1. 40 years isn't that long. my mother-in-law graduated from little Hiram College before 1969.
2. F&M has been around since the late-1700s.
3. This doesn't seem like that good of a thing to celebrate.
4. what exactly is the "Legacy of Women" that this sign is trying to convey? That it's great F&M is co-ed or that women had to endure 182 years of being ignored before they were accepted?
so this made me want to know more about this college that's right across the street. here's what i found on wiki:
Since its inception, Franklin and Marshall was an all-male institution, although Franklin College had enrolled female students and women were permitted to attend summer school classes at F&M beginning in 1942. Continuing a trend in single-sex schools across the country, the Board of Trustees announced on January 17, 1969 that it had voted to admit women to F&M, a decision that was unanimously and enthusiastically supported by male students. In the fall of 1969, 82 freshman women and 34 female transfer students were enrolled in F&M's first coeducational class.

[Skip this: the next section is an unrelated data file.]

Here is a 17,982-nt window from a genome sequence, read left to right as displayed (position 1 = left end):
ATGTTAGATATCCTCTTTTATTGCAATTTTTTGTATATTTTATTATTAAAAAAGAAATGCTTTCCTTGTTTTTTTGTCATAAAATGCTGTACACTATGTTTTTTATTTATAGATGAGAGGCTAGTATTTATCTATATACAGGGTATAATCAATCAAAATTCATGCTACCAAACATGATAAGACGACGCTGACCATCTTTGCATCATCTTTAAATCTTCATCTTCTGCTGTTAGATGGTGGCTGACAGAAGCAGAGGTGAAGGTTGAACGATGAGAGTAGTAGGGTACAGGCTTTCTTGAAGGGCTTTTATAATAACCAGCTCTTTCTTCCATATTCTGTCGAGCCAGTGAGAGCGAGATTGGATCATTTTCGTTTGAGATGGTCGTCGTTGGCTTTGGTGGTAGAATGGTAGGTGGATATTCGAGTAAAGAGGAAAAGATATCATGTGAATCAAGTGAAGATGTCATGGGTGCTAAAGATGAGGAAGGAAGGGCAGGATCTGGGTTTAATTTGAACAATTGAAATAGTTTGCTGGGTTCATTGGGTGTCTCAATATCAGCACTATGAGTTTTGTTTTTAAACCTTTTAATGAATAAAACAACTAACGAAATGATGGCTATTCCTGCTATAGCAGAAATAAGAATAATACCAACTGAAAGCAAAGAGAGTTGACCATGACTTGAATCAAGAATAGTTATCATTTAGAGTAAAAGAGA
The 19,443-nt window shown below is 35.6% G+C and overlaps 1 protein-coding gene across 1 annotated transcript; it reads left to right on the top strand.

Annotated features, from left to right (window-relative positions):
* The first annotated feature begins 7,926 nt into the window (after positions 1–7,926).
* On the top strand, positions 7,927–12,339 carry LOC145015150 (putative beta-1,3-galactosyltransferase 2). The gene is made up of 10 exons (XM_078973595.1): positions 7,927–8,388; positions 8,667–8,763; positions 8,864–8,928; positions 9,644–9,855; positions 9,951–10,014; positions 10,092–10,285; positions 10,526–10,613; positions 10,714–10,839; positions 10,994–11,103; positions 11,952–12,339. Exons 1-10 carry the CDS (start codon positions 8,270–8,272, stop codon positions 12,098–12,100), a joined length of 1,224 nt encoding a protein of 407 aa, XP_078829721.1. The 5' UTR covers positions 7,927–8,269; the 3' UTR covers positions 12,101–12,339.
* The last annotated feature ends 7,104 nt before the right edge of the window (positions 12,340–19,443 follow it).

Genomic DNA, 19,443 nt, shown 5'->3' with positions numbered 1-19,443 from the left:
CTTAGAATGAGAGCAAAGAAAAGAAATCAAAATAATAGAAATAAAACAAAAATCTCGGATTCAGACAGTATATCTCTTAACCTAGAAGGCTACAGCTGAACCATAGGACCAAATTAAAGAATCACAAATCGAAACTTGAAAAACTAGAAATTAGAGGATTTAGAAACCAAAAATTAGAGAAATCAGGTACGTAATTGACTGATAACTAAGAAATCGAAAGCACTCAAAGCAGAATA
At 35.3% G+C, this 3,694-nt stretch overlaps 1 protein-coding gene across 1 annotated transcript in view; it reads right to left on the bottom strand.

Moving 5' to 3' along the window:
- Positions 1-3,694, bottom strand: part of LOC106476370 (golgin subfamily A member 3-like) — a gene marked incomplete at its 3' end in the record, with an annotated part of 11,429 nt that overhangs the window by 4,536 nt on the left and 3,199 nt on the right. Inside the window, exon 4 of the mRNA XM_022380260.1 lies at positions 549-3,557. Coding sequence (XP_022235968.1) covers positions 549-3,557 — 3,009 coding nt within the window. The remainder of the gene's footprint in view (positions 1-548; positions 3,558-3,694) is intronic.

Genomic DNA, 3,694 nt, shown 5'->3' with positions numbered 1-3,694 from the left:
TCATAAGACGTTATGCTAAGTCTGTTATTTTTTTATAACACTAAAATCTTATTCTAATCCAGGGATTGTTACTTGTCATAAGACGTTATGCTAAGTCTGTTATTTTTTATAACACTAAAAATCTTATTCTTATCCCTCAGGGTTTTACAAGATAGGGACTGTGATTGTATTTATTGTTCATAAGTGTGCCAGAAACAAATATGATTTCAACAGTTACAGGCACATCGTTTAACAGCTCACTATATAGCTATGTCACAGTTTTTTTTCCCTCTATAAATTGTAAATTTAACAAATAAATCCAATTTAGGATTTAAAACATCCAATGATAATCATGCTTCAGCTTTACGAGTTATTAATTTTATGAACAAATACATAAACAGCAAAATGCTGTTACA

it is my humble opinion that maybe the signs are ill-worded. this doesn't seem like a legacy that i'd want to celebrate. maybe it's me expecting a little more from the 17th-oldest college in the United States, but this celebration of being one of the "lasts on the co-ed boat" doesn't sit well with me. your thoughts?